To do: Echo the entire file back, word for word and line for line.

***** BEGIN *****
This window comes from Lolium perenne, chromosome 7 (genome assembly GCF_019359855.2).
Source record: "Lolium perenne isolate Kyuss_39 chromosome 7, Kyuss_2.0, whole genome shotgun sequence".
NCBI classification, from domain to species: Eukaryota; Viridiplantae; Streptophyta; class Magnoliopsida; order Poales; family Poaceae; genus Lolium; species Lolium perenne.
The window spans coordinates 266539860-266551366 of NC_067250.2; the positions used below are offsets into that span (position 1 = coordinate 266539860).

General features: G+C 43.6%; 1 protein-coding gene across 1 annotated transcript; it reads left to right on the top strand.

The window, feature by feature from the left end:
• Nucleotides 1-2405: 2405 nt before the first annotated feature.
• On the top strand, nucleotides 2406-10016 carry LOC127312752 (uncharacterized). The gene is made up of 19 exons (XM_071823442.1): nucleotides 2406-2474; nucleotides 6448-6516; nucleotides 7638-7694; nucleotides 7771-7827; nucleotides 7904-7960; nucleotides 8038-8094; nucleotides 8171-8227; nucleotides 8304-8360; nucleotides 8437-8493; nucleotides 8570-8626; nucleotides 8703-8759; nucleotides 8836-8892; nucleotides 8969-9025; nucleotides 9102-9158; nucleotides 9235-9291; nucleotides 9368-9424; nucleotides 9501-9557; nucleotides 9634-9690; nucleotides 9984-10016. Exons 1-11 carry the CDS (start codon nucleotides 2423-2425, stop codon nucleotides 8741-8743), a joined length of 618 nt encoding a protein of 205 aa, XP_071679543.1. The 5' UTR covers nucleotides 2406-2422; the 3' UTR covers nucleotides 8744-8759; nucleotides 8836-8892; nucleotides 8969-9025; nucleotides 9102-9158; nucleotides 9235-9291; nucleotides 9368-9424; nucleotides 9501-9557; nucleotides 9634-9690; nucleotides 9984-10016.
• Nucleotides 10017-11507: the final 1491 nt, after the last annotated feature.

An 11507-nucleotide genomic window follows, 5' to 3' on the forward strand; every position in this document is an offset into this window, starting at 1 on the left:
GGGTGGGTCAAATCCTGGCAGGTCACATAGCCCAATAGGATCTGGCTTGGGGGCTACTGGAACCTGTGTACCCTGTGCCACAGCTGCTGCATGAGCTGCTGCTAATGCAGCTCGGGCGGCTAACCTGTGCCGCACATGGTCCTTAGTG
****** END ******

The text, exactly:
This window comes from Lolium perenne, chromosome 7 (genome assembly GCF_019359855.2).
Source record: "Lolium perenne isolate Kyuss_39 chromosome 7, Kyuss_2.0, whole genome shotgun sequence".
NCBI classification, from domain to species: Eukaryota; Viridiplantae; Streptophyta; class Magnoliopsida; order Poales; family Poaceae; genus Lolium; species Lolium perenne.
The window spans coordinates 266539860-266551366 of NC_067250.2; the positions used below are offsets into that span (position 1 = coordinate 266539860).

General features: G+C 43.6%; 1 protein-coding gene across 1 annotated transcript; it reads left to right on the top strand.

The window, feature by feature from the left end:
• Nucleotides 1-2405: 2405 nt before the first annotated feature.
• On the top strand, nucleotides 2406-10016 carry LOC127312752 (uncharacterized). The gene is made up of 19 exons (XM_071823442.1): nucleotides 2406-2474; nucleotides 6448-6516; nucleotides 7638-7694; nucleotides 7771-7827; nucleotides 7904-7960; nucleotides 8038-8094; nucleotides 8171-8227; nucleotides 8304-8360; nucleotides 8437-8493; nucleotides 8570-8626; nucleotides 8703-8759; nucleotides 8836-8892; nucleotides 8969-9025; nucleotides 9102-9158; nucleotides 9235-9291; nucleotides 9368-9424; nucleotides 9501-9557; nucleotides 9634-9690; nucleotides 9984-10016. Exons 1-11 carry the CDS (start codon nucleotides 2423-2425, stop codon nucleotides 8741-8743), a joined length of 618 nt encoding a protein of 205 aa, XP_071679543.1. The 5' UTR covers nucleotides 2406-2422; the 3' UTR covers nucleotides 8744-8759; nucleotides 8836-8892; nucleotides 8969-9025; nucleotides 9102-9158; nucleotides 9235-9291; nucleotides 9368-9424; nucleotides 9501-9557; nucleotides 9634-9690; nucleotides 9984-10016.
• Nucleotides 10017-11507: the final 1491 nt, after the last annotated feature.

An 11507-nucleotide genomic window follows, 5' to 3' on the forward strand; every position in this document is an offset into this window, starting at 1 on the left:
GGGTGGGTCAAATCCTGGCAGGTCACATAGCCCAATAGGATCTGGCTTGGGGGCTACTGGAACCTGTGTACCCTGTGCCACAGCTGCTGCATGAGCTGCTGCTAATGCAGCTCGGGCGGCTAACCTGTGCCGCACATGGTCCTTAGTG